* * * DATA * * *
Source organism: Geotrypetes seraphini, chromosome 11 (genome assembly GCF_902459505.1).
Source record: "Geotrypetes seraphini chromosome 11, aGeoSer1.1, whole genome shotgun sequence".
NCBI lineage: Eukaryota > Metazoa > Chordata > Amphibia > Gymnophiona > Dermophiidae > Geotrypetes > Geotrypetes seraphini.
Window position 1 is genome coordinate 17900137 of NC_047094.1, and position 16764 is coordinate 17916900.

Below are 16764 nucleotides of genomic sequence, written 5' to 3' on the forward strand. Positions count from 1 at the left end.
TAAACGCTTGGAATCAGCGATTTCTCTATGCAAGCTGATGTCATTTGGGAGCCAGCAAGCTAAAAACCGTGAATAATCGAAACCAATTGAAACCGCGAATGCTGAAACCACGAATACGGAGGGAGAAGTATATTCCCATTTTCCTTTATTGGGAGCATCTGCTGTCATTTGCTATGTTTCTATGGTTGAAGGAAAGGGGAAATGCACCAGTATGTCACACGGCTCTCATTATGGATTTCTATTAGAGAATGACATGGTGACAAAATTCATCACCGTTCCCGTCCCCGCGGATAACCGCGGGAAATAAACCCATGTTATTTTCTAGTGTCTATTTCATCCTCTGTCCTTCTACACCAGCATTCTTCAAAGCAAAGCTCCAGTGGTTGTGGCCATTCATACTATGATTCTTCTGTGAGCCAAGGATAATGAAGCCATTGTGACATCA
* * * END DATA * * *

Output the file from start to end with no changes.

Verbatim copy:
Source organism: Geotrypetes seraphini, chromosome 11 (genome assembly GCF_902459505.1).
Source record: "Geotrypetes seraphini chromosome 11, aGeoSer1.1, whole genome shotgun sequence".
NCBI lineage: Eukaryota > Metazoa > Chordata > Amphibia > Gymnophiona > Dermophiidae > Geotrypetes > Geotrypetes seraphini.
Window position 1 is genome coordinate 17900137 of NC_047094.1, and position 16764 is coordinate 17916900.

Below are 16764 nucleotides of genomic sequence, written 5' to 3' on the forward strand. Positions count from 1 at the left end.
TAAACGCTTGGAATCAGCGATTTCTCTATGCAAGCTGATGTCATTTGGGAGCCAGCAAGCTAAAAACCGTGAATAATCGAAACCAATTGAAACCGCGAATGCTGAAACCACGAATACGGAGGGAGAAGTATATTCCCATTTTCCTTTATTGGGAGCATCTGCTGTCATTTGCTATGTTTCTATGGTTGAAGGAAAGGGGAAATGCACCAGTATGTCACACGGCTCTCATTATGGATTTCTATTAGAGAATGACATGGTGACAAAATTCATCACCGTTCCCGTCCCCGCGGATAACCGCGGGAAATAAACCCATGTTATTTTCTAGTGTCTATTTCATCCTCTGTCCTTCTACACCAGCATTCTTCAAAGCAAAGCTCCAGTGGTTGTGGCCATTCATACTATGATTCTTCTGTGAGCCAAGGATAATGAAGCCATTGTGACATCA